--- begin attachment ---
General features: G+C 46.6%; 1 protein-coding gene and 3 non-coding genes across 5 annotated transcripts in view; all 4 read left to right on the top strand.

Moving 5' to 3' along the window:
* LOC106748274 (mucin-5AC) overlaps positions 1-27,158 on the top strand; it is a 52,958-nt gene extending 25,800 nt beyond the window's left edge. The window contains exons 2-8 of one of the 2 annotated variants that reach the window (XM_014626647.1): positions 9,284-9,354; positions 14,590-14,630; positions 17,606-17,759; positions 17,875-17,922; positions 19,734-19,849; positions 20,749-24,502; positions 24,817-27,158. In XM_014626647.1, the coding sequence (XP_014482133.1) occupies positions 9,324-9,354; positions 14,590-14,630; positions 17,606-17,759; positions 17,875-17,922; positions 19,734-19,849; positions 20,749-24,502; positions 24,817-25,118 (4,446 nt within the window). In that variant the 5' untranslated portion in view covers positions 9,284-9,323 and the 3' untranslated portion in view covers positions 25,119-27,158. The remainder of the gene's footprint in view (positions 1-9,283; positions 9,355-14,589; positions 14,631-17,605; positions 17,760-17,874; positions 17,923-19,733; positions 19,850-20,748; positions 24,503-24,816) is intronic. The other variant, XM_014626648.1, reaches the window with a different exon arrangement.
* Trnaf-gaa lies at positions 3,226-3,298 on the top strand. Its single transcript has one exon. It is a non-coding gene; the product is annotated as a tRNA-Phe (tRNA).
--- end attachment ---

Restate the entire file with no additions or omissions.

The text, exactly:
General features: G+C 46.6%; 1 protein-coding gene and 3 non-coding genes across 5 annotated transcripts in view; all 4 read left to right on the top strand.

Moving 5' to 3' along the window:
* LOC106748274 (mucin-5AC) overlaps positions 1-27,158 on the top strand; it is a 52,958-nt gene extending 25,800 nt beyond the window's left edge. The window contains exons 2-8 of one of the 2 annotated variants that reach the window (XM_014626647.1): positions 9,284-9,354; positions 14,590-14,630; positions 17,606-17,759; positions 17,875-17,922; positions 19,734-19,849; positions 20,749-24,502; positions 24,817-27,158. In XM_014626647.1, the coding sequence (XP_014482133.1) occupies positions 9,324-9,354; positions 14,590-14,630; positions 17,606-17,759; positions 17,875-17,922; positions 19,734-19,849; positions 20,749-24,502; positions 24,817-25,118 (4,446 nt within the window). In that variant the 5' untranslated portion in view covers positions 9,284-9,323 and the 3' untranslated portion in view covers positions 25,119-27,158. The remainder of the gene's footprint in view (positions 1-9,283; positions 9,355-14,589; positions 14,631-17,605; positions 17,760-17,874; positions 17,923-19,733; positions 19,850-20,748; positions 24,503-24,816) is intronic. The other variant, XM_014626648.1, reaches the window with a different exon arrangement.
* Trnaf-gaa lies at positions 3,226-3,298 on the top strand. Its single transcript has one exon. It is a non-coding gene; the product is annotated as a tRNA-Phe (tRNA).